Tuesday, August 27, 2013

Crackdowns in China

On Monday, a senior manager of the giant oil company China National Petroleum was placed under formal investigation for “severe breaches” of Communist Party discipline, the government announced, the second executive of a major state-owned enterprise to face such an inquiry this month. Xi has vowed to fight the vested interests that are thought to be blocking efforts to reform the country’s economy, as well as to eliminate the “tigers” and the “flies” — senior and junior officials — believed to be responsible for widespread corruption. 
Wang Yongchun was vice president of China National Petroleum, the parent company of PetroChina; he was also the head of the country’s biggest oil field, Daqing, and was seen as a likely candidate to take over the company earlier this year. A regional manager of China Mobile was placed under a similar investigation this month.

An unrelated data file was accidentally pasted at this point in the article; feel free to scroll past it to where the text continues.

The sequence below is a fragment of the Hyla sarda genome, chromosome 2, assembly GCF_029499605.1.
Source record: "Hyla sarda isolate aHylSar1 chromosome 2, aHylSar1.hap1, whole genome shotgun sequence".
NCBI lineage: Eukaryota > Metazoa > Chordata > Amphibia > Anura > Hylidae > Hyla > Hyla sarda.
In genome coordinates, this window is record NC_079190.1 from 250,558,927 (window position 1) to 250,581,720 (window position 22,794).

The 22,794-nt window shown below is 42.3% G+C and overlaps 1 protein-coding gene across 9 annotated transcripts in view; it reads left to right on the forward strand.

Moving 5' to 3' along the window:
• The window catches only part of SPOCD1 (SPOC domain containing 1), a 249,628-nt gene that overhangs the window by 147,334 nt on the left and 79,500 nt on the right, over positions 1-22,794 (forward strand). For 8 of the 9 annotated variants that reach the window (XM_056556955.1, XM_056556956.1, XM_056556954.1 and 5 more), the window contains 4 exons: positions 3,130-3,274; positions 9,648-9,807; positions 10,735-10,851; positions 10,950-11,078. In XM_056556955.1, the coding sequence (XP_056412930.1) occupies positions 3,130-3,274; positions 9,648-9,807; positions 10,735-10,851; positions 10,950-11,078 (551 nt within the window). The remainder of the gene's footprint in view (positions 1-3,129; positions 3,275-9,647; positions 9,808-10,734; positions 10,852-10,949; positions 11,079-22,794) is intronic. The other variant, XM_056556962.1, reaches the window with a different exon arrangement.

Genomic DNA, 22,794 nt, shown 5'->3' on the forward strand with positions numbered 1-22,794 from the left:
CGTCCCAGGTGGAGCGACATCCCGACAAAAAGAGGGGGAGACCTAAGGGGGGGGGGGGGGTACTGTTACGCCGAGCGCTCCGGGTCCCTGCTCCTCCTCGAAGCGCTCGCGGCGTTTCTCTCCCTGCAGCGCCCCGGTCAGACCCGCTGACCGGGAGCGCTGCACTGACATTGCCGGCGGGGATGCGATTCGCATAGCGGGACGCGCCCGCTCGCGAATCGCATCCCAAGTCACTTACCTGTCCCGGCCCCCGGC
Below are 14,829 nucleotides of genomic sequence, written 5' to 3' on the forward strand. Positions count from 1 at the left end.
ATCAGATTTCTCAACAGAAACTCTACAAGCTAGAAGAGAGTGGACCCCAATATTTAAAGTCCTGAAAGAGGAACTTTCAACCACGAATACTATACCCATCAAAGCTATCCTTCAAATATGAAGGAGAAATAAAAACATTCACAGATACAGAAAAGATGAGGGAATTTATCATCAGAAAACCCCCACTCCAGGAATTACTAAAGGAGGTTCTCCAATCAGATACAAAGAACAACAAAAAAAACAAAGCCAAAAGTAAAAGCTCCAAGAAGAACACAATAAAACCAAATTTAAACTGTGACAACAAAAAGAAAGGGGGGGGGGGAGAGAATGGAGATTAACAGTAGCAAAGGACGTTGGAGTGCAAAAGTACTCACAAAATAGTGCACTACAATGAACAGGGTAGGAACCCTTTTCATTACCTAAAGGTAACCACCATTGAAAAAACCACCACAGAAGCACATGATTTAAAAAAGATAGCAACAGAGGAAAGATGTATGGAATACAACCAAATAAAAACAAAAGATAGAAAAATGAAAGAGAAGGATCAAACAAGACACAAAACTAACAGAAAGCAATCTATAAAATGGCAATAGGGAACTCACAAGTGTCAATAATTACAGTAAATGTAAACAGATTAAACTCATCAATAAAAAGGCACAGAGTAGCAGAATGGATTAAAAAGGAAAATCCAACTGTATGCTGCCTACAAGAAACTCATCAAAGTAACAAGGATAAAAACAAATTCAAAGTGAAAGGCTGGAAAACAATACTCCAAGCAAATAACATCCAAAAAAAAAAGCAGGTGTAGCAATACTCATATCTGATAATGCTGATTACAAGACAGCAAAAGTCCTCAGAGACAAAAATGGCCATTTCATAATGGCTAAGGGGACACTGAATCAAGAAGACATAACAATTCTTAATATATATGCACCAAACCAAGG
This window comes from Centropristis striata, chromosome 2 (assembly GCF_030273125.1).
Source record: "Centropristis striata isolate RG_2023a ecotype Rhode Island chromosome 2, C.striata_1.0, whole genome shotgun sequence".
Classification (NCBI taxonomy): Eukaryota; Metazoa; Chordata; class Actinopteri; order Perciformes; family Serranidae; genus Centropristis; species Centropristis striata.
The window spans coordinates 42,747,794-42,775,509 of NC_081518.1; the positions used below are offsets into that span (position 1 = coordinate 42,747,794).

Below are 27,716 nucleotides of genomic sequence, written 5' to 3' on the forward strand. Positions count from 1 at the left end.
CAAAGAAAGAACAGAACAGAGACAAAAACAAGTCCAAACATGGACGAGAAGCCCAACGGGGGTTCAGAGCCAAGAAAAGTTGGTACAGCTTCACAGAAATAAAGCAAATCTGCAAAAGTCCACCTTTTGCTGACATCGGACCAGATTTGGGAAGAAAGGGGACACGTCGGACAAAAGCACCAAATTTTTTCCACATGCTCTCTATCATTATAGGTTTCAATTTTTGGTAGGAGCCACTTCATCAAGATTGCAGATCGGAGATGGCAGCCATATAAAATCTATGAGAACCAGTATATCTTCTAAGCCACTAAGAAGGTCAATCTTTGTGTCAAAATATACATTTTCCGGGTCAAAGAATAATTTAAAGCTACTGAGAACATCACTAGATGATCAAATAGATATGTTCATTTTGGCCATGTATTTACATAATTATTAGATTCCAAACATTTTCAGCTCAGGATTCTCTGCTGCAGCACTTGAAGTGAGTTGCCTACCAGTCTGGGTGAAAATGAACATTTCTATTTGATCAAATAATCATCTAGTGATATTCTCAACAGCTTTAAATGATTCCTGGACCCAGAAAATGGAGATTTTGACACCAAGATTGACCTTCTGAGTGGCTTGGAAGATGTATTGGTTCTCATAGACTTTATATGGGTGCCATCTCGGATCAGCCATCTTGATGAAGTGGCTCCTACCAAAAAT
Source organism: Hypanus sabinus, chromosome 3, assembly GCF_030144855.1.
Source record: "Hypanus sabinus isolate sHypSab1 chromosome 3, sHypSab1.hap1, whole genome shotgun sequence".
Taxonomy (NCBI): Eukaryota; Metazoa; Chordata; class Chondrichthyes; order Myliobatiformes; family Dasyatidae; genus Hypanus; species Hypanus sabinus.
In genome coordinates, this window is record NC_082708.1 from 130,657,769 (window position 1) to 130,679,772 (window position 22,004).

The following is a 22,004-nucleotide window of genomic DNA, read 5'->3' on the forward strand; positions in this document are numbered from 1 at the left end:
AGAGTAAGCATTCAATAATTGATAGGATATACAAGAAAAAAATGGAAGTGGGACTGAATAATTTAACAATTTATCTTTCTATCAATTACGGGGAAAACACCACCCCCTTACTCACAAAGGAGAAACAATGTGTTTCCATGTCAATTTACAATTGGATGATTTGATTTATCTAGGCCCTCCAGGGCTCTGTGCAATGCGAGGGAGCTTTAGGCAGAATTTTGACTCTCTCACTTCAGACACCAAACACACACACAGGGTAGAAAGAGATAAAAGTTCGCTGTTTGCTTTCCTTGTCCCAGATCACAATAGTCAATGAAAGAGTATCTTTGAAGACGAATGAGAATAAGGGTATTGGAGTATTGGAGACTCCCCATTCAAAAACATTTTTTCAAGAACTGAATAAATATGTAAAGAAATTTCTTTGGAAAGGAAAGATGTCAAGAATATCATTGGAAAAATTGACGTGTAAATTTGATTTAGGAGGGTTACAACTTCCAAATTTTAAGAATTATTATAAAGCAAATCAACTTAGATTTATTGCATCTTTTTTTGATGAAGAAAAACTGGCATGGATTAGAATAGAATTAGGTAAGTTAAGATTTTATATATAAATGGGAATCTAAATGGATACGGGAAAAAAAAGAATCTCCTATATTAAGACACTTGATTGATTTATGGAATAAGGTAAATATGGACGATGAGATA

The party’s efforts to assert more control over social media have also intensified. On Sunday, authorities announced the detention or arrest of three prominent critics: A 60-year-old Chinese American businessman, Xue Manzi, a widely followed commentator on social media, was detained in Beijing on Friday night on suspicion of soliciting a 22-year-old prostitute; a newspaper reporter who had accused a senior politician of corruption was detained in Chong­qing; and a whistleblower was arrested for allegedly soliciting bribes from people he had accused. Two other leading bloggers were also detained last week as part of a campaign against people accused of spreading “rumors” online.

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